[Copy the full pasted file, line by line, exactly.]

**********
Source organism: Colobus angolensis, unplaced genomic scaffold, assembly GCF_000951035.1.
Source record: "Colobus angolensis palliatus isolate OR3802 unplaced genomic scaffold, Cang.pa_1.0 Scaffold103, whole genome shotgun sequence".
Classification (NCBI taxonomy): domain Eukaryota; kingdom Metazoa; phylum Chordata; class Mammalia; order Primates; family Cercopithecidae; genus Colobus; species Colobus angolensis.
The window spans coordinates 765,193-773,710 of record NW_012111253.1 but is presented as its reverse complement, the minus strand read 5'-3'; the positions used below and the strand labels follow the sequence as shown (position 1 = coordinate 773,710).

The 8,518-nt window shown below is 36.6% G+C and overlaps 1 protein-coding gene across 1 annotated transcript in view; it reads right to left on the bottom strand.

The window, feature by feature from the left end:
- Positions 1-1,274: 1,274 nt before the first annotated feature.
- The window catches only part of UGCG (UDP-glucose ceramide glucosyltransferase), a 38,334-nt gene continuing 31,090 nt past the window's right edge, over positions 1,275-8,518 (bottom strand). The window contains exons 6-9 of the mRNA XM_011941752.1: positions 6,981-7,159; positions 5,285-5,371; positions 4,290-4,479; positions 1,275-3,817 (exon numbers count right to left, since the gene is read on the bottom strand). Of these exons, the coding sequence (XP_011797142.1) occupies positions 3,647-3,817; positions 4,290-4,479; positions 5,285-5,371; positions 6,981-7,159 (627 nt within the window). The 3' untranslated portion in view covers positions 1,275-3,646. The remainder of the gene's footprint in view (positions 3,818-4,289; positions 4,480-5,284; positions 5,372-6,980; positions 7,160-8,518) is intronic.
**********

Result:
Source organism: Colobus angolensis, unplaced genomic scaffold, assembly GCF_000951035.1.
Source record: "Colobus angolensis palliatus isolate OR3802 unplaced genomic scaffold, Cang.pa_1.0 Scaffold103, whole genome shotgun sequence".
Classification (NCBI taxonomy): domain Eukaryota; kingdom Metazoa; phylum Chordata; class Mammalia; order Primates; family Cercopithecidae; genus Colobus; species Colobus angolensis.
The window spans coordinates 765,193-773,710 of record NW_012111253.1 but is presented as its reverse complement, the minus strand read 5'-3'; the positions used below and the strand labels follow the sequence as shown (position 1 = coordinate 773,710).

The 8,518-nt window shown below is 36.6% G+C and overlaps 1 protein-coding gene across 1 annotated transcript in view; it reads right to left on the bottom strand.

The window, feature by feature from the left end:
- Positions 1-1,274: 1,274 nt before the first annotated feature.
- The window catches only part of UGCG (UDP-glucose ceramide glucosyltransferase), a 38,334-nt gene continuing 31,090 nt past the window's right edge, over positions 1,275-8,518 (bottom strand). The window contains exons 6-9 of the mRNA XM_011941752.1: positions 6,981-7,159; positions 5,285-5,371; positions 4,290-4,479; positions 1,275-3,817 (exon numbers count right to left, since the gene is read on the bottom strand). Of these exons, the coding sequence (XP_011797142.1) occupies positions 3,647-3,817; positions 4,290-4,479; positions 5,285-5,371; positions 6,981-7,159 (627 nt within the window). The 3' untranslated portion in view covers positions 1,275-3,646. The remainder of the gene's footprint in view (positions 3,818-4,289; positions 4,480-5,284; positions 5,372-6,980; positions 7,160-8,518) is intronic.